Another promising result was an increase in reading speed for the majority of the children in the experimental group (8 of the 11) with an average increase from 111 words a minute (range 31 – 166) to 159 words a minute (range 59 – 255). This compares to the 5 (of the 11) children from the control group who showed
an increase in reading speed from an average of 100 words a minute (range 52 -251) to 105 (range 75 – 179).
Variations in the amount of practice children did between sessions, the extent to which the less co-ordinated children took to juggling, and the nature of the literacy difficulties may have affected the results.
These preliminary results remain encouraging in contributing towards the development of a manageable, motivating and low-cost exercise package with evident educational benefits.”
The Guardian (March 21st 2014)
Social enterprises across the world are using circus tricks and tips to help disadvantaged youths, educate communities and improve the areas in which they exist .. The rewards are plenty. “Circus skills can be used to teach life skills, including perseverance, teamwork, trust and positive risk-taking,” says Che. Young people can apply these life skills outside of the circus – which can help make them more employable and taking part in workshops can give a sense of self-worth while boosting their confidence.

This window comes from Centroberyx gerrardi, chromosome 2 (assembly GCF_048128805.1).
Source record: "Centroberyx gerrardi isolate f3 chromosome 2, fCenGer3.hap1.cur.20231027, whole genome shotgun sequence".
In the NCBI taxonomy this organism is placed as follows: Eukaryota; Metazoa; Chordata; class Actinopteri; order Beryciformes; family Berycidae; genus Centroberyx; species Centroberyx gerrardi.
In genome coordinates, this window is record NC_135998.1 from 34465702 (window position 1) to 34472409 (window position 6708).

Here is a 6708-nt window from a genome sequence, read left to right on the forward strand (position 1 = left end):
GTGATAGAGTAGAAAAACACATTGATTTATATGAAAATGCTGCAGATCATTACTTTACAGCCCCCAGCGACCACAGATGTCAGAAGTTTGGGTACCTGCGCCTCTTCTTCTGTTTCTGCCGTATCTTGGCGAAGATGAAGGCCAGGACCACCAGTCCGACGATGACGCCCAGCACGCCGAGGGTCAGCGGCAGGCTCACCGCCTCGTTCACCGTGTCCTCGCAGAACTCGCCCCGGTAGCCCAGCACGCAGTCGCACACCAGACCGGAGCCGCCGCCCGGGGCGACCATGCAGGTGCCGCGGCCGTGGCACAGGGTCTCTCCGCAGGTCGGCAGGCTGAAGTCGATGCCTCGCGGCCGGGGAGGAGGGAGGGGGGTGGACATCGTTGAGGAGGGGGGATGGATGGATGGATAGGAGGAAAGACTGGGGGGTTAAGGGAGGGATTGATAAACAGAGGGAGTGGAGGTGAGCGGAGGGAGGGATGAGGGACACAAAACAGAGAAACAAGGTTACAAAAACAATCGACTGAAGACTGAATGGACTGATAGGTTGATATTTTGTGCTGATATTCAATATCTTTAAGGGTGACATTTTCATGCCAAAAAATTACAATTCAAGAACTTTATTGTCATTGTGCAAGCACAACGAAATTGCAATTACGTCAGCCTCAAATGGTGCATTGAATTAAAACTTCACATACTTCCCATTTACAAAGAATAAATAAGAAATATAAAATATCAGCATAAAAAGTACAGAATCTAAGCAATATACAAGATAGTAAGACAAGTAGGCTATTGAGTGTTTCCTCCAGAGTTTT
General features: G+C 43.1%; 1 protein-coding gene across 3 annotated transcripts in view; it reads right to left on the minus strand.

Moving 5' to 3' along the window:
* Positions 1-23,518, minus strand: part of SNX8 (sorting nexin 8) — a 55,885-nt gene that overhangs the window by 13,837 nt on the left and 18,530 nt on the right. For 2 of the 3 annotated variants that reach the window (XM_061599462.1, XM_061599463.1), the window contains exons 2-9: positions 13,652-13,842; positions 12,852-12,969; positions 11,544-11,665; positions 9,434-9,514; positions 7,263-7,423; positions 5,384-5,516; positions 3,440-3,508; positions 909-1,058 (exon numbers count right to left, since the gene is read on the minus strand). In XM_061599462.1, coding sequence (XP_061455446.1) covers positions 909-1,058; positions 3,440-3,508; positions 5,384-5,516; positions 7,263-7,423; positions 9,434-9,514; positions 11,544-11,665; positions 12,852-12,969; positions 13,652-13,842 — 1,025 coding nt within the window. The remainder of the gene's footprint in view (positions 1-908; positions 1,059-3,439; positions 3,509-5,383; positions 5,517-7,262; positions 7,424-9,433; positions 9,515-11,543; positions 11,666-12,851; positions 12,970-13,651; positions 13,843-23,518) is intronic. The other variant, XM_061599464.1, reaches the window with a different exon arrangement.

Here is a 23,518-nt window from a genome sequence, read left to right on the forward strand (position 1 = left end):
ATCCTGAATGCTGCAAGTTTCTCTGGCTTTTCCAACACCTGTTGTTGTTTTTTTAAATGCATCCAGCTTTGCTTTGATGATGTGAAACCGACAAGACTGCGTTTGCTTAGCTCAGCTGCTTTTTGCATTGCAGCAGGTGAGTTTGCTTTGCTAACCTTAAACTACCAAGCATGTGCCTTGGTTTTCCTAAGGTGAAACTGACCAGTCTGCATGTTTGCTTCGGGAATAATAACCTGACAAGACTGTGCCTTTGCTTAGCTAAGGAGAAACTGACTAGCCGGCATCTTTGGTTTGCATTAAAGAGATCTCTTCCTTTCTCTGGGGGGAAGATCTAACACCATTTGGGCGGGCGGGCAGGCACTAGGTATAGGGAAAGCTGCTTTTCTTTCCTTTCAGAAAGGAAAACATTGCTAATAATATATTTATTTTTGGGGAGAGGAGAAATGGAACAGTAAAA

The Mental Benefits of Juggling
But could skills that work out the brain’s spatial centres, like juggling, actually bleed over into other aspects of how the mind works?
A series of studies has begun to show the way the mind adapts to learning new skills like juggling and some of the practical benefits.